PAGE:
Since Matt Cutts announced the Penguin update some weeks ago (aka, the over-optimization penalty), the SEO industry has been trying to figure out exactly what it means. Penguin officially rolled out late last month, and there have been a whole passel of accounts of sites getting hit pretty hard.
In the official post on the Google blog, Cutts talks about how the update addresses webspam issues like keyword stuffing and link schemes. It’s funny to me to think of an algorithm update in 2012 that addresses keyword stuffing. Is anyone really still trying that, and if so, was anyone ranking because of keyword stuffing up until Penguin slapped them down?
Link building is another matter, though, and this update seems to be telling us that link building for SEO purposes is just not going to work anymore. Based on what Cutts is saying (which has really been Google’s consistent message all along), the traditional SEO approach to link building is backwards. There’s a site or piece of content that’s not ranking prominently for the desired terms, so let’s go out and create as many backlinks as we can in order to improve that ranking. Cutts describes good SEO as usability, speed and compelling content. The theme here is that all of these things are a benefit to the user. In other words, good SEO from Google’s perspective is about making the site better. It’s pretty hard to argue that going out and creating a bunch of backlinks makes a site any better for the user.
In many ways, the Penguin update isn’t really much of a change at all. Google’s whole purpose in looking at links from the beginning was to more effectively evaluate which pages are the best result for a given query. In that sense, creating a bunch of links solely for the purpose of rising in the rankings has always been a bit of a trick – almost a loophole to artificially gain position. Penguin is just Google’s way of telling people to knock that off. Get your content noticed, certainly, but don’t go out and do it merely for purposes of SEO. Google wants you to know (or at least think) that they’re much too sophisticated for that kind of chicanery.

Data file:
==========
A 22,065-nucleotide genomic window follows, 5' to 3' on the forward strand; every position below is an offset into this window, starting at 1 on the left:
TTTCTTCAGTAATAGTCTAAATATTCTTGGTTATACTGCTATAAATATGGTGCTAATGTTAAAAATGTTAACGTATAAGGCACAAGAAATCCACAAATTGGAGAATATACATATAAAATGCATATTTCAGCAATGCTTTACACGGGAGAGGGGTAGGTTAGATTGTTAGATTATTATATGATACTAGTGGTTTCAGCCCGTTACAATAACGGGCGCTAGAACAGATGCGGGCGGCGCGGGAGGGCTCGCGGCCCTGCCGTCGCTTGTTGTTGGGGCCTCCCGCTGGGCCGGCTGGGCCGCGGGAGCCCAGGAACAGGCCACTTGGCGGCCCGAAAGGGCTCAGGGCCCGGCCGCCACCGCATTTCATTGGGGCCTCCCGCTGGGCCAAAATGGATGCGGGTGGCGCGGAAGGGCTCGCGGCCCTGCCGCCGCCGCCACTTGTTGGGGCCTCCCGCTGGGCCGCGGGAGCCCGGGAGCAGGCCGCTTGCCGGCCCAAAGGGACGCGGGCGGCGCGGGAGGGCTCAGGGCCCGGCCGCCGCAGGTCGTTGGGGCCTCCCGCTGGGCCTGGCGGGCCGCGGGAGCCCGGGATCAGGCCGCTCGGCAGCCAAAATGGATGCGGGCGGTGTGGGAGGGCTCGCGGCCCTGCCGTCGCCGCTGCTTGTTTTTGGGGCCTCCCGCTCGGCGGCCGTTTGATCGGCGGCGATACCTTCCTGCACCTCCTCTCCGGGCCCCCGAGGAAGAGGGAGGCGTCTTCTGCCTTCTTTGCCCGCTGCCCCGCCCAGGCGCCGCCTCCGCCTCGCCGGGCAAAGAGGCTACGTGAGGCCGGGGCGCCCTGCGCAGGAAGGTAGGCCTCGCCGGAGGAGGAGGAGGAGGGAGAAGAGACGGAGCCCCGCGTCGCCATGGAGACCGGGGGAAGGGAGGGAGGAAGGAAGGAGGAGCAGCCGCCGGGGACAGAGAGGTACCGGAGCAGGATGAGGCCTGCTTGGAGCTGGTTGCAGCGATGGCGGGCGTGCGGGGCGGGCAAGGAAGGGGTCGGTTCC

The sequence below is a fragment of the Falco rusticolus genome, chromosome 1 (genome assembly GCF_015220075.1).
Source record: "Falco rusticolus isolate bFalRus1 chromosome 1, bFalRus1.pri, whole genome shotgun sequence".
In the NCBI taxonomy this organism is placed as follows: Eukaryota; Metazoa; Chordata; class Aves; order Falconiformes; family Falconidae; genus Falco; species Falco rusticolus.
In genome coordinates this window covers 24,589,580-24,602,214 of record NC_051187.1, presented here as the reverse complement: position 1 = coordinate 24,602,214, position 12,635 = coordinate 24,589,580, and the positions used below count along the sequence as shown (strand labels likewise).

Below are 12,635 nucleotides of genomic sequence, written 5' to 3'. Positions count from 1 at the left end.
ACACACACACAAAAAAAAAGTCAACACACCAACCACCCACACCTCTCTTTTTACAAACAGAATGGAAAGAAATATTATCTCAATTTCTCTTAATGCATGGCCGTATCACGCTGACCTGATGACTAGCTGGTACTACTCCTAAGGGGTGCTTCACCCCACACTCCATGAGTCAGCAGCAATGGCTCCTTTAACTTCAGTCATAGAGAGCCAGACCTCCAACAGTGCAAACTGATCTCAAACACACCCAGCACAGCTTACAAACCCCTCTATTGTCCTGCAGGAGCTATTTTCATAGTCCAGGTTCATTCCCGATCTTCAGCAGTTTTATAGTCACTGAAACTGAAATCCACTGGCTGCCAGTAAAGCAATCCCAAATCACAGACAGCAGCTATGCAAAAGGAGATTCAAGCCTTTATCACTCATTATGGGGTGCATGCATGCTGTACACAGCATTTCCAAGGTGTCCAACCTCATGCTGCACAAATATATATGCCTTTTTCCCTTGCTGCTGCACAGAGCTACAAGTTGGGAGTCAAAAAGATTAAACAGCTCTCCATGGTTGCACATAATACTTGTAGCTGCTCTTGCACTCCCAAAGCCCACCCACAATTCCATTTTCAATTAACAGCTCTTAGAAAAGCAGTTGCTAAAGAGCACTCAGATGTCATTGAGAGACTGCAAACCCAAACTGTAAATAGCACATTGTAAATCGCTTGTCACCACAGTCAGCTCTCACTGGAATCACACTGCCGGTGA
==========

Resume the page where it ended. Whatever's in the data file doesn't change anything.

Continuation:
In fact, Google regularly emphasizes how they look at 200 different factors when determining the ranking of a page. As Amit Singhal said at SMX London just the other day, links are just one part of “a variation of signals that reinforce each other, which strengthen a website’s ranking.” At a higher level, a focus on ranking as a key indicator of campaign success is far less meaningful today with all of the personalization going on in search. All of these things bring us back to the content itself. Content that’s not ranking is likely not ranking because it’s not good enough, not specific enough, not useful enough, not compelling enough. This is why I see Penguin as the final blow to link building as we know it. If your content is not working for you, the answer can no longer be a bunch of links. The answer needs to be better content, new content, more (and more useful and compelling) content, measured not by where it’s showing up on a given SERP, but by what it’s yielding against business objectives.
So, in light of this update, what should you do with your link building efforts? If you haven’t already, this is certainly the time to take a detailed look at what you (or others on your behalf) are doing so you can put the brakes on anything that doesn’t pass the sniff test (comments on unrelated blogs, links from low-quality sites, reciprocal links, PageRank manipulation, aggressive exact match anchor text, etc.). Once that’s been done (and there are some guides out there on taking down junk links if you need them), start evaluating your link building in the context of your larger marketing efforts. Links coming your way as a result of legitimate marketing promotions, public relations, guest blogging and other integrated efforts are great, but the Penguin update is just one more milestone on the road to irrelevancy for link building as we have known it.